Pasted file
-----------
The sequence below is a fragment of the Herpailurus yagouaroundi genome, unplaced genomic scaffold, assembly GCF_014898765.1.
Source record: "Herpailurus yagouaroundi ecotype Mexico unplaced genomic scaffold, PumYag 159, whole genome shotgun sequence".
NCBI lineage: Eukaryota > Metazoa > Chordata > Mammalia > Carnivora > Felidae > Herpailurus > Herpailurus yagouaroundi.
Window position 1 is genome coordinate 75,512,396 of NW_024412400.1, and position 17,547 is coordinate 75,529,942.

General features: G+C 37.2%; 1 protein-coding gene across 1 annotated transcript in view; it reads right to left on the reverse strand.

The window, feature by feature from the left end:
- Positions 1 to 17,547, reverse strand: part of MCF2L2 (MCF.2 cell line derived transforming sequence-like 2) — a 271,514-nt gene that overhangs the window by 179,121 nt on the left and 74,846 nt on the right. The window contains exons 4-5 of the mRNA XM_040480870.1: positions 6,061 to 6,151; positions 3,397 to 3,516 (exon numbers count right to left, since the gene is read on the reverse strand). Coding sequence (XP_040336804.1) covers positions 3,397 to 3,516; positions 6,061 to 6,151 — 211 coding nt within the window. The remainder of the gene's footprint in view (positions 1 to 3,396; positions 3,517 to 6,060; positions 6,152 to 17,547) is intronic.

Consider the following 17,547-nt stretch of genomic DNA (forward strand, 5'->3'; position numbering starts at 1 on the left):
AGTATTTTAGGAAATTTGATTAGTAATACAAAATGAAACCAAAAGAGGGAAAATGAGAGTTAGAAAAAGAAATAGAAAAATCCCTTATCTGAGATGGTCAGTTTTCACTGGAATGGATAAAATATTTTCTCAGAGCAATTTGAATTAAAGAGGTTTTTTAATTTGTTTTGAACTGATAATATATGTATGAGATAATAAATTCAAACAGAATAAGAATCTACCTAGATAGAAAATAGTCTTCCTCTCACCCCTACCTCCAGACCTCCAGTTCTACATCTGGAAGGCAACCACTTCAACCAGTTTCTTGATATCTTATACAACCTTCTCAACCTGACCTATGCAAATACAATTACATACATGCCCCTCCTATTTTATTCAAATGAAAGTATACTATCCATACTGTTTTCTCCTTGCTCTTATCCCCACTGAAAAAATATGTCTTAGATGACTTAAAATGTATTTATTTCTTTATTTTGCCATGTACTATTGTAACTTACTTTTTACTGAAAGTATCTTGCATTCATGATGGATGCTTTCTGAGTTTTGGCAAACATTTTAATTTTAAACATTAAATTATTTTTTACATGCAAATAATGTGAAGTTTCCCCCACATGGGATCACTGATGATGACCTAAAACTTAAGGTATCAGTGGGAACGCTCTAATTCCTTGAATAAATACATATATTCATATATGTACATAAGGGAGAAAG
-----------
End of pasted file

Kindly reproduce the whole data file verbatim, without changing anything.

The sequence below is a fragment of the Herpailurus yagouaroundi genome, unplaced genomic scaffold, assembly GCF_014898765.1.
Source record: "Herpailurus yagouaroundi ecotype Mexico unplaced genomic scaffold, PumYag 159, whole genome shotgun sequence".
NCBI lineage: Eukaryota > Metazoa > Chordata > Mammalia > Carnivora > Felidae > Herpailurus > Herpailurus yagouaroundi.
Window position 1 is genome coordinate 75,512,396 of NW_024412400.1, and position 17,547 is coordinate 75,529,942.

General features: G+C 37.2%; 1 protein-coding gene across 1 annotated transcript in view; it reads right to left on the reverse strand.

The window, feature by feature from the left end:
- Positions 1 to 17,547, reverse strand: part of MCF2L2 (MCF.2 cell line derived transforming sequence-like 2) — a 271,514-nt gene that overhangs the window by 179,121 nt on the left and 74,846 nt on the right. The window contains exons 4-5 of the mRNA XM_040480870.1: positions 6,061 to 6,151; positions 3,397 to 3,516 (exon numbers count right to left, since the gene is read on the reverse strand). Coding sequence (XP_040336804.1) covers positions 3,397 to 3,516; positions 6,061 to 6,151 — 211 coding nt within the window. The remainder of the gene's footprint in view (positions 1 to 3,396; positions 3,517 to 6,060; positions 6,152 to 17,547) is intronic.

Consider the following 17,547-nt stretch of genomic DNA (forward strand, 5'->3'; position numbering starts at 1 on the left):
AGTATTTTAGGAAATTTGATTAGTAATACAAAATGAAACCAAAAGAGGGAAAATGAGAGTTAGAAAAAGAAATAGAAAAATCCCTTATCTGAGATGGTCAGTTTTCACTGGAATGGATAAAATATTTTCTCAGAGCAATTTGAATTAAAGAGGTTTTTTAATTTGTTTTGAACTGATAATATATGTATGAGATAATAAATTCAAACAGAATAAGAATCTACCTAGATAGAAAATAGTCTTCCTCTCACCCCTACCTCCAGACCTCCAGTTCTACATCTGGAAGGCAACCACTTCAACCAGTTTCTTGATATCTTATACAACCTTCTCAACCTGACCTATGCAAATACAATTACATACATGCCCCTCCTATTTTATTCAAATGAAAGTATACTATCCATACTGTTTTCTCCTTGCTCTTATCCCCACTGAAAAAATATGTCTTAGATGACTTAAAATGTATTTATTTCTTTATTTTGCCATGTACTATTGTAACTTACTTTTTACTGAAAGTATCTTGCATTCATGATGGATGCTTTCTGAGTTTTGGCAAACATTTTAATTTTAAACATTAAATTATTTTTTACATGCAAATAATGTGAAGTTTCCCCCACATGGGATCACTGATGATGACCTAAAACTTAAGGTATCAGTGGGAACGCTCTAATTCCTTGAATAAATACATATATTCATATATGTACATAAGGGAGAAAG